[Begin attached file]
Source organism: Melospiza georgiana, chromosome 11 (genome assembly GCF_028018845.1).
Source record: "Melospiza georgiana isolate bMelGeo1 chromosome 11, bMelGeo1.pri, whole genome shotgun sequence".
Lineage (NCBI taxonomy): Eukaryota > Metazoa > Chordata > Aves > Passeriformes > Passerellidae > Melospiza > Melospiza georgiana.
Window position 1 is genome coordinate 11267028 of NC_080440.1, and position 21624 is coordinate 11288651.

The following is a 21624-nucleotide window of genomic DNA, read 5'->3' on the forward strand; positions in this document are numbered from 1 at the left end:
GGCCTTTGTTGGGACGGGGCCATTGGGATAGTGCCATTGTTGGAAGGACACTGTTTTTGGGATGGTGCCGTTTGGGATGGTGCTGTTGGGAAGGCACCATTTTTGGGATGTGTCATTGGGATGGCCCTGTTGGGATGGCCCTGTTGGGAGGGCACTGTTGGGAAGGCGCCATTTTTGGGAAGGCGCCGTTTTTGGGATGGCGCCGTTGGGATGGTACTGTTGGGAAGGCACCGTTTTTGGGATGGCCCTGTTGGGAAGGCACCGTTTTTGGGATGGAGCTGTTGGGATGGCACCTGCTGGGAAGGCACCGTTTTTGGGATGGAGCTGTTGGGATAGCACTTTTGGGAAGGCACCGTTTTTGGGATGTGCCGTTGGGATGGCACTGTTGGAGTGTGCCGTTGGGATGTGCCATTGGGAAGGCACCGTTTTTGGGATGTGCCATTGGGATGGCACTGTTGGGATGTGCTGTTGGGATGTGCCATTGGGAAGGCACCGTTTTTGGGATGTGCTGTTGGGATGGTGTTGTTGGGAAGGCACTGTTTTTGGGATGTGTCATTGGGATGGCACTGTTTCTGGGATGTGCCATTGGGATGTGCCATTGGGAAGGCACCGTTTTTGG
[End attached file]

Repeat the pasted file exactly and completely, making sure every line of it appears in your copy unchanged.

Source organism: Melospiza georgiana, chromosome 11 (genome assembly GCF_028018845.1).
Source record: "Melospiza georgiana isolate bMelGeo1 chromosome 11, bMelGeo1.pri, whole genome shotgun sequence".
Lineage (NCBI taxonomy): Eukaryota > Metazoa > Chordata > Aves > Passeriformes > Passerellidae > Melospiza > Melospiza georgiana.
Window position 1 is genome coordinate 11267028 of NC_080440.1, and position 21624 is coordinate 11288651.

The following is a 21624-nucleotide window of genomic DNA, read 5'->3' on the forward strand; positions in this document are numbered from 1 at the left end:
GGCCTTTGTTGGGACGGGGCCATTGGGATAGTGCCATTGTTGGAAGGACACTGTTTTTGGGATGGTGCCGTTTGGGATGGTGCTGTTGGGAAGGCACCATTTTTGGGATGTGTCATTGGGATGGCCCTGTTGGGATGGCCCTGTTGGGAGGGCACTGTTGGGAAGGCGCCATTTTTGGGAAGGCGCCGTTTTTGGGATGGCGCCGTTGGGATGGTACTGTTGGGAAGGCACCGTTTTTGGGATGGCCCTGTTGGGAAGGCACCGTTTTTGGGATGGAGCTGTTGGGATGGCACCTGCTGGGAAGGCACCGTTTTTGGGATGGAGCTGTTGGGATAGCACTTTTGGGAAGGCACCGTTTTTGGGATGTGCCGTTGGGATGGCACTGTTGGAGTGTGCCGTTGGGATGTGCCATTGGGAAGGCACCGTTTTTGGGATGTGCCATTGGGATGGCACTGTTGGGATGTGCTGTTGGGATGTGCCATTGGGAAGGCACCGTTTTTGGGATGTGCTGTTGGGATGGTGTTGTTGGGAAGGCACTGTTTTTGGGATGTGTCATTGGGATGGCACTGTTTCTGGGATGTGCCATTGGGATGTGCCATTGGGAAGGCACCGTTTTTGG